The great thing about the IR section, is that you will already be studying for it when you study for the quant and verbal sections, so it should not require a lot of outside work. The skills you will learn from your Quant and Verbal prep will help you immensely, but I would also recommend getting an idea of how to use them in different ways for this section. MGMAT has a free course that is a great resource for someone looking to do this.
Furthermore, If you are aiming for a top score and building your mental endurance then you will naturally practice with these sections several times when you are going through your full length CATs. Make sure to go over the IR questions you got wrong so you can learn from your mistakes.
The IR section is quite a lot of information packed into a short period of time. Unlike the quant and verbal sections of the test, leaving a question blank and an incorrect answer have the same penalties, so there is no need to rush through it to make sure everything is answered. With that being said, there are still a lot of questions to answer, so strategically skipping questions might not be a bad option.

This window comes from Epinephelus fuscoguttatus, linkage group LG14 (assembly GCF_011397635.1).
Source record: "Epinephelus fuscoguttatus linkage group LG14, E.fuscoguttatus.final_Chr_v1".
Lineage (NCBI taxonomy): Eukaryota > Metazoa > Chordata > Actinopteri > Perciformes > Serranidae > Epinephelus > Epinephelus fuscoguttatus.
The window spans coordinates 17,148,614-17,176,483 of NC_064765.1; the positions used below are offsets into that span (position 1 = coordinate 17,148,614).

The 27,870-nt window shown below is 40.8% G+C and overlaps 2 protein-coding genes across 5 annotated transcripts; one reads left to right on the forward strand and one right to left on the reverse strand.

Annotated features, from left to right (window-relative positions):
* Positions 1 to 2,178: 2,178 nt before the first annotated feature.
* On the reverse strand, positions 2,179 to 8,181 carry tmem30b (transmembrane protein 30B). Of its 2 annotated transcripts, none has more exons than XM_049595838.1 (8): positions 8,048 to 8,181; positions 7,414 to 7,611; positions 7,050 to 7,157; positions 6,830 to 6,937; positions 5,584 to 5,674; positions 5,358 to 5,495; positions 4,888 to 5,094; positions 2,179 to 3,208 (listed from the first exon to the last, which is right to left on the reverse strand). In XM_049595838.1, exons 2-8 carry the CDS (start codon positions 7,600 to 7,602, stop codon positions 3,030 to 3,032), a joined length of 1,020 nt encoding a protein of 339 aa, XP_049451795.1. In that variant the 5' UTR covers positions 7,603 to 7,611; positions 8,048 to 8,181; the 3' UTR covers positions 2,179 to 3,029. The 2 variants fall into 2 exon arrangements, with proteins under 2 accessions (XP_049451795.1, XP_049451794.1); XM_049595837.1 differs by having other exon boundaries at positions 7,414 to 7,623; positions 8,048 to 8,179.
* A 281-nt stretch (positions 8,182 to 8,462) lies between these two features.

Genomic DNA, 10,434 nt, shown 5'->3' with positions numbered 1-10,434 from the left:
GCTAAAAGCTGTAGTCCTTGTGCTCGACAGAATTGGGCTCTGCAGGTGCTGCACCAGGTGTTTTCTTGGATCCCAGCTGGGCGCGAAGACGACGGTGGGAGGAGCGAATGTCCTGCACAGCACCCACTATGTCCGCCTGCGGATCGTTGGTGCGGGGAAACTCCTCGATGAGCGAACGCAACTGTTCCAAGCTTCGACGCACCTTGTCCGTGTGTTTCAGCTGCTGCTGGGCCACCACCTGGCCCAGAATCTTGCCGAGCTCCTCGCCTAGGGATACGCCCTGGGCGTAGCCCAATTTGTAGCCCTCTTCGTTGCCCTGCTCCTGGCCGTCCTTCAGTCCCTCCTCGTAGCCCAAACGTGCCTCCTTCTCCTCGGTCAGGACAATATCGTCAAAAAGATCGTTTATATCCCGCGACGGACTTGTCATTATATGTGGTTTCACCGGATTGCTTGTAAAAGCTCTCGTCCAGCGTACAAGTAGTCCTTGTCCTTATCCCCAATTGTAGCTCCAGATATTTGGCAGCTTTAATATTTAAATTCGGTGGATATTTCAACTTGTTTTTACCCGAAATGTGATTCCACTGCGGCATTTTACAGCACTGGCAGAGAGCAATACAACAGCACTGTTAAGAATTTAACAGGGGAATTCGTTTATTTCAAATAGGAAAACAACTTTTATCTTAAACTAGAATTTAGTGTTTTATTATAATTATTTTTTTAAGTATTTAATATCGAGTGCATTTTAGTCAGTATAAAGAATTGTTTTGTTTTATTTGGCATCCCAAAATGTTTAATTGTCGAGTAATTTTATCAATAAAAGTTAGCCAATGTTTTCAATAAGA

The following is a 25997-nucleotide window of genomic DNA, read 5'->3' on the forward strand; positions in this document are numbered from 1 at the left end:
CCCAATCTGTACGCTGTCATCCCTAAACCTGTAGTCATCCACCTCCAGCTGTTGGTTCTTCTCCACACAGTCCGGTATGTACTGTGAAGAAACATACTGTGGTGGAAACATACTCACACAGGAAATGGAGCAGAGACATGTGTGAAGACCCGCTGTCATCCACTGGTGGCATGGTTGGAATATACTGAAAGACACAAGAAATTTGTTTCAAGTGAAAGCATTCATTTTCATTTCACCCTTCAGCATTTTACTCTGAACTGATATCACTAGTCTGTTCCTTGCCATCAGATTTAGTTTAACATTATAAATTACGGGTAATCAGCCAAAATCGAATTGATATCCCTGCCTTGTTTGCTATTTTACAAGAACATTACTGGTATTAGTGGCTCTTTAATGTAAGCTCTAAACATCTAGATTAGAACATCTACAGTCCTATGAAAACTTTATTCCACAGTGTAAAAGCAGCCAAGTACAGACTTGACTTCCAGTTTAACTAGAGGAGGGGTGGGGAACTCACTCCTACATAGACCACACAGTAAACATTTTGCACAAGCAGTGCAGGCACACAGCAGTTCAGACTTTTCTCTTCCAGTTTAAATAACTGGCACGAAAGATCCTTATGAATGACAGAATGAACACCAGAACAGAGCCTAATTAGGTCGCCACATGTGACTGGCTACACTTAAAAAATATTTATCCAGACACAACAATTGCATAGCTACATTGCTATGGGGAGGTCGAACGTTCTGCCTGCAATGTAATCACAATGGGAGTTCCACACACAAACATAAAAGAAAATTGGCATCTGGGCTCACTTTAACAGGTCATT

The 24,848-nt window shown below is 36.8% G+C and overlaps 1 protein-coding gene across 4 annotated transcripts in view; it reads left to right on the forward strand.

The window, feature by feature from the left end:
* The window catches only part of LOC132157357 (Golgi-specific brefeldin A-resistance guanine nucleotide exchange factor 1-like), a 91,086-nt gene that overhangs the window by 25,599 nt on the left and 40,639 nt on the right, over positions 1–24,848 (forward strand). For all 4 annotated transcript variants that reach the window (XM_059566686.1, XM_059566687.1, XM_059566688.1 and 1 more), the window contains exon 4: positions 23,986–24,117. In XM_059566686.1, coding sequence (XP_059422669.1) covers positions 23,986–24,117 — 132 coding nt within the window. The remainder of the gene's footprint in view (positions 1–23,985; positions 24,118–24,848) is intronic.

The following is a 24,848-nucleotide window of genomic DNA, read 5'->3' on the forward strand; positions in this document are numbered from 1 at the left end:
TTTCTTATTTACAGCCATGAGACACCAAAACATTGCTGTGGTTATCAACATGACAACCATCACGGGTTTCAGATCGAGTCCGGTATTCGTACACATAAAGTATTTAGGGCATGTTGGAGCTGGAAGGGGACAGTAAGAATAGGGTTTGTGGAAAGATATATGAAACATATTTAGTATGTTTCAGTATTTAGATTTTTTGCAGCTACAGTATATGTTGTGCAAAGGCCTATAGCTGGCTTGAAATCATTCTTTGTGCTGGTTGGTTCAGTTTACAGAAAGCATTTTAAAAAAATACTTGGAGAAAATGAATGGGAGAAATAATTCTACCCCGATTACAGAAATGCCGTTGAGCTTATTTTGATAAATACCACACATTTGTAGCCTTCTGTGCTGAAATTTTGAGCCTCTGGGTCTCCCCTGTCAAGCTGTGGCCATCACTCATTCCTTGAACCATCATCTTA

You can either choose to go through the section and answer each question to the best of your ability or you could skip some questions. To figure out which questions to skip, you should take a few practice IR sections and figure out what question types take you the longest and what you types you get incorrect most often (for me, it was multi-source reasoning). Then when you see those questions on test day, just guess and move on, then you have more time to work on questions you are more likely to answer correctly.